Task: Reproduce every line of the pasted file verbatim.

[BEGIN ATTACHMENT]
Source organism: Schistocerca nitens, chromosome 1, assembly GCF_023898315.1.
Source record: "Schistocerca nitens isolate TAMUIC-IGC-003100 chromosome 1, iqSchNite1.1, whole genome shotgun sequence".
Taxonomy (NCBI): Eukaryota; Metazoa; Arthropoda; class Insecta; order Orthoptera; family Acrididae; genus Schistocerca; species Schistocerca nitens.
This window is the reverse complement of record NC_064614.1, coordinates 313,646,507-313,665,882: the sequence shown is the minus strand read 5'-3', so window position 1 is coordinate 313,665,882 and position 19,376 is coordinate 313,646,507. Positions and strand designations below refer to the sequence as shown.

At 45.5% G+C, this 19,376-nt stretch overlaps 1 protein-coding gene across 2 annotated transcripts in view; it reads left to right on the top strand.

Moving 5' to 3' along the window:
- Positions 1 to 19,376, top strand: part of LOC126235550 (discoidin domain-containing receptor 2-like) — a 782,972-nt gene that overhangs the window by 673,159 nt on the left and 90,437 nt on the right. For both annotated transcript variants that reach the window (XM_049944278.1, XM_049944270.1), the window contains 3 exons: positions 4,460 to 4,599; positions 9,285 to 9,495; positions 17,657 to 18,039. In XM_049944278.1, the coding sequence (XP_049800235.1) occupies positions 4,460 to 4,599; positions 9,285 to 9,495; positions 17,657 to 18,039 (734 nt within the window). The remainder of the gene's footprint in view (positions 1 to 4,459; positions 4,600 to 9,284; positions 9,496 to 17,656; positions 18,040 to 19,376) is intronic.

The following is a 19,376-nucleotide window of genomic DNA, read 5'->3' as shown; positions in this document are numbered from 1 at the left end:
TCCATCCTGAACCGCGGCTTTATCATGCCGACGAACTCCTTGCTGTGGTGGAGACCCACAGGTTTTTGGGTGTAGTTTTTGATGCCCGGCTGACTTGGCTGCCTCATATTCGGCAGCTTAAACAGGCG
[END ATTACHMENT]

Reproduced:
Source organism: Schistocerca nitens, chromosome 1, assembly GCF_023898315.1.
Source record: "Schistocerca nitens isolate TAMUIC-IGC-003100 chromosome 1, iqSchNite1.1, whole genome shotgun sequence".
Taxonomy (NCBI): Eukaryota; Metazoa; Arthropoda; class Insecta; order Orthoptera; family Acrididae; genus Schistocerca; species Schistocerca nitens.
This window is the reverse complement of record NC_064614.1, coordinates 313,646,507-313,665,882: the sequence shown is the minus strand read 5'-3', so window position 1 is coordinate 313,665,882 and position 19,376 is coordinate 313,646,507. Positions and strand designations below refer to the sequence as shown.

At 45.5% G+C, this 19,376-nt stretch overlaps 1 protein-coding gene across 2 annotated transcripts in view; it reads left to right on the top strand.

Moving 5' to 3' along the window:
- Positions 1 to 19,376, top strand: part of LOC126235550 (discoidin domain-containing receptor 2-like) — a 782,972-nt gene that overhangs the window by 673,159 nt on the left and 90,437 nt on the right. For both annotated transcript variants that reach the window (XM_049944278.1, XM_049944270.1), the window contains 3 exons: positions 4,460 to 4,599; positions 9,285 to 9,495; positions 17,657 to 18,039. In XM_049944278.1, the coding sequence (XP_049800235.1) occupies positions 4,460 to 4,599; positions 9,285 to 9,495; positions 17,657 to 18,039 (734 nt within the window). The remainder of the gene's footprint in view (positions 1 to 4,459; positions 4,600 to 9,284; positions 9,496 to 17,656; positions 18,040 to 19,376) is intronic.

The following is a 19,376-nucleotide window of genomic DNA, read 5'->3' as shown; positions in this document are numbered from 1 at the left end:
TCCATCCTGAACCGCGGCTTTATCATGCCGACGAACTCCTTGCTGTGGTGGAGACCCACAGGTTTTTGGGTGTAGTTTTTGATGCCCGGCTGACTTGGCTGCCTCATATTCGGCAGCTTAAACAGGCG